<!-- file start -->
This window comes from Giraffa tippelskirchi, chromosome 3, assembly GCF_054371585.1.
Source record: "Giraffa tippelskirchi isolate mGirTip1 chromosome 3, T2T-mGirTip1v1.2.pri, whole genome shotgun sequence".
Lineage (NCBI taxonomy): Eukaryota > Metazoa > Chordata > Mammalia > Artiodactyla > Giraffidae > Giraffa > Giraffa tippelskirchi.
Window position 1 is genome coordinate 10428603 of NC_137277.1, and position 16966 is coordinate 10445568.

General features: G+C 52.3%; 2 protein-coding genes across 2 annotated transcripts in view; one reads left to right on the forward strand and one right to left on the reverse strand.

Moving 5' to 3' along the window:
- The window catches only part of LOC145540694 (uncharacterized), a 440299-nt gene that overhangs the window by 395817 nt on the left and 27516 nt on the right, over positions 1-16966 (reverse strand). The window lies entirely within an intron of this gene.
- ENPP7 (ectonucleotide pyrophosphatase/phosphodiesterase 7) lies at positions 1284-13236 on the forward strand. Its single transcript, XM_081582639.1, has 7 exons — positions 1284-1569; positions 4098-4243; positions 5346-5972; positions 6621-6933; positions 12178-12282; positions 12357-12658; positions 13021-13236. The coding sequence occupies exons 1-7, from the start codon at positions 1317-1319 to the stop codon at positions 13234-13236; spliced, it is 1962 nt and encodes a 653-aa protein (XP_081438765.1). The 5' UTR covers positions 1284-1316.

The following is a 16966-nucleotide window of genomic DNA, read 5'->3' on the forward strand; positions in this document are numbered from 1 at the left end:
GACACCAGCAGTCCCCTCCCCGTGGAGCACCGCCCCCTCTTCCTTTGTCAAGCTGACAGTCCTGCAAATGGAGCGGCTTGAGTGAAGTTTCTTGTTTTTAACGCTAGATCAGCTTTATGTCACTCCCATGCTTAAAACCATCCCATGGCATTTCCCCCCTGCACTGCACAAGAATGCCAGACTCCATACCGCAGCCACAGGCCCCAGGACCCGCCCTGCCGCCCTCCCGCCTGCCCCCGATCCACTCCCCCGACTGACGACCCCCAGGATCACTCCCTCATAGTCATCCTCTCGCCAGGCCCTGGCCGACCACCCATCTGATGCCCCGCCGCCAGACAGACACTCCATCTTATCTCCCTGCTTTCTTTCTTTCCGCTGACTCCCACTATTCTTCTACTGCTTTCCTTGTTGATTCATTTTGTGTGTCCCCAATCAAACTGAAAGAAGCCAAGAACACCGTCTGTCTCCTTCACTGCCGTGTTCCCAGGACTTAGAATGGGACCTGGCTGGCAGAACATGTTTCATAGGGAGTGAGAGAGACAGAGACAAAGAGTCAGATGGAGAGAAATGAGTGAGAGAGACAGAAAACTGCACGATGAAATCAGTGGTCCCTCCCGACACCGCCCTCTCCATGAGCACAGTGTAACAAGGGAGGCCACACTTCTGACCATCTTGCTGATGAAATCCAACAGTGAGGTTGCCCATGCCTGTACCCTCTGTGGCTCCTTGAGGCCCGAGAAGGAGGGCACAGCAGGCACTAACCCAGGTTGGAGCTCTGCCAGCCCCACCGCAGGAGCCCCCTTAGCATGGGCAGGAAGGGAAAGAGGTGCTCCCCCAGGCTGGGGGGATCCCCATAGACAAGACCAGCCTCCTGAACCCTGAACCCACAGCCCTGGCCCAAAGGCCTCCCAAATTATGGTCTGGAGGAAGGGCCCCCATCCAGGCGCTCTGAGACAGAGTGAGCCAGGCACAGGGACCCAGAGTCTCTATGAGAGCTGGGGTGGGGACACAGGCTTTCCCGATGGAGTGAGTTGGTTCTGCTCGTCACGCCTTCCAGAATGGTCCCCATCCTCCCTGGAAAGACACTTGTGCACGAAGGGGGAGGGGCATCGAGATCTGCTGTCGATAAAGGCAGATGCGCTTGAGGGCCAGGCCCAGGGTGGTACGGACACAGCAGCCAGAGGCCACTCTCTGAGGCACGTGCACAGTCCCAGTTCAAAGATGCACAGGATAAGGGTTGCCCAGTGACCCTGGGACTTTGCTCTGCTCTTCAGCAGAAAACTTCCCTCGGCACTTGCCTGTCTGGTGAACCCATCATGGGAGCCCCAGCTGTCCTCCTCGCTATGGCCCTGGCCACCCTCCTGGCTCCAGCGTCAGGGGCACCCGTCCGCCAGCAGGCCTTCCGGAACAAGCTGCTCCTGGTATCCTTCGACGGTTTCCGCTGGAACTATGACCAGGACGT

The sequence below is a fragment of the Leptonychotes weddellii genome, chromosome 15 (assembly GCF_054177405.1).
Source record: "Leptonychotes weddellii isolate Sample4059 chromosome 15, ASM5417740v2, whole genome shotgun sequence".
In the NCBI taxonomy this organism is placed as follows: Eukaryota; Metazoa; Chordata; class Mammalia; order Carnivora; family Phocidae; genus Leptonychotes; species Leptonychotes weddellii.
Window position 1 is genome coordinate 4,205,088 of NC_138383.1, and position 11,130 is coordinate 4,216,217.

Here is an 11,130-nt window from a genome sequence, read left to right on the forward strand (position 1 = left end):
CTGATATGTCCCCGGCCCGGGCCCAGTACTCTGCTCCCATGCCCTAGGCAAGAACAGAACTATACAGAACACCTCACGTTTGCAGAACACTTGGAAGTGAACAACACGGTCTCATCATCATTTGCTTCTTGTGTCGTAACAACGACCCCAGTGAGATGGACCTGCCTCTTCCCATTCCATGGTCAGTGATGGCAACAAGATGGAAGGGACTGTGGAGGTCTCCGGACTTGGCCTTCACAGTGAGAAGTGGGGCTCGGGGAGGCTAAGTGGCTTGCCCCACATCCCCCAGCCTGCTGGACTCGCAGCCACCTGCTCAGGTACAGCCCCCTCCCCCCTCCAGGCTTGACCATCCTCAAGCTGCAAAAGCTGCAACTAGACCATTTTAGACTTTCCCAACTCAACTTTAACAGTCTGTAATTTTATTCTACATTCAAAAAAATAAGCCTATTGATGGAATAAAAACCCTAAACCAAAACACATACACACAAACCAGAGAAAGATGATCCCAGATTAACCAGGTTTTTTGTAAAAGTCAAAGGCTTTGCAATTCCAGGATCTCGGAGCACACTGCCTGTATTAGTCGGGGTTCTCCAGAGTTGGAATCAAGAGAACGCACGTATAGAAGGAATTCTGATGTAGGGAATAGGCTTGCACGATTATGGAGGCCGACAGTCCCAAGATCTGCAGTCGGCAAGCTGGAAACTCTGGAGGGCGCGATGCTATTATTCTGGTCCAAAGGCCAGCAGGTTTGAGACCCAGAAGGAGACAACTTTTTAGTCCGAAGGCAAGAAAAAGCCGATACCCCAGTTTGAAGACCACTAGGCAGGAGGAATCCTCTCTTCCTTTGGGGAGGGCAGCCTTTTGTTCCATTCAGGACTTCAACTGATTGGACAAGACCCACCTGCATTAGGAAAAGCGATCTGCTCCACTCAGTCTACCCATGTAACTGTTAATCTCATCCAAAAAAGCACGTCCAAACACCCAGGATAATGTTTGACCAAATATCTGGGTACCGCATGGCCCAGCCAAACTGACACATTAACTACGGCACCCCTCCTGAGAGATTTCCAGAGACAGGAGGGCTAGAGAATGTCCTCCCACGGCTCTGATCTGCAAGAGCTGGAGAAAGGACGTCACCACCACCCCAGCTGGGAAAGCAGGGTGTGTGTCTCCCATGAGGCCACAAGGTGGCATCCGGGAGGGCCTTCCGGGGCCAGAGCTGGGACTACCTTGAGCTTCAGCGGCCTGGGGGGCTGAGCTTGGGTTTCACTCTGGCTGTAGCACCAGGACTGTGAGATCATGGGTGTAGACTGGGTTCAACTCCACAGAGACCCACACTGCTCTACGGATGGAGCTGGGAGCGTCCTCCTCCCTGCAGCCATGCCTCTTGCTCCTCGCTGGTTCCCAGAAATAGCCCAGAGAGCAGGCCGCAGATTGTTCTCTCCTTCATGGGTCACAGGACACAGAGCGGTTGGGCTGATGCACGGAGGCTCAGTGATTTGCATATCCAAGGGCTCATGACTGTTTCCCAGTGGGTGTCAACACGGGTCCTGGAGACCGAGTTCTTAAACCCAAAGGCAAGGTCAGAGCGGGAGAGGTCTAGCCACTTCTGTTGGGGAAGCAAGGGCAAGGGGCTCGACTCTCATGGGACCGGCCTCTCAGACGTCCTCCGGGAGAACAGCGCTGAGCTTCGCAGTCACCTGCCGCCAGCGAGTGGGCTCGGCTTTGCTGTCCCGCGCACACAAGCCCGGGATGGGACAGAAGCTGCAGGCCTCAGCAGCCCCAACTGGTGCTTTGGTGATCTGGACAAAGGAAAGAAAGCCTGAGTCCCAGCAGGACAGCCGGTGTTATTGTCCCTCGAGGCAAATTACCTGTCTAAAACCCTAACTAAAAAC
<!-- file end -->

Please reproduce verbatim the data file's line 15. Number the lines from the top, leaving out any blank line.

Here is an 11,130-nt window from a genome sequence, read left to right on the forward strand (position 1 = left end):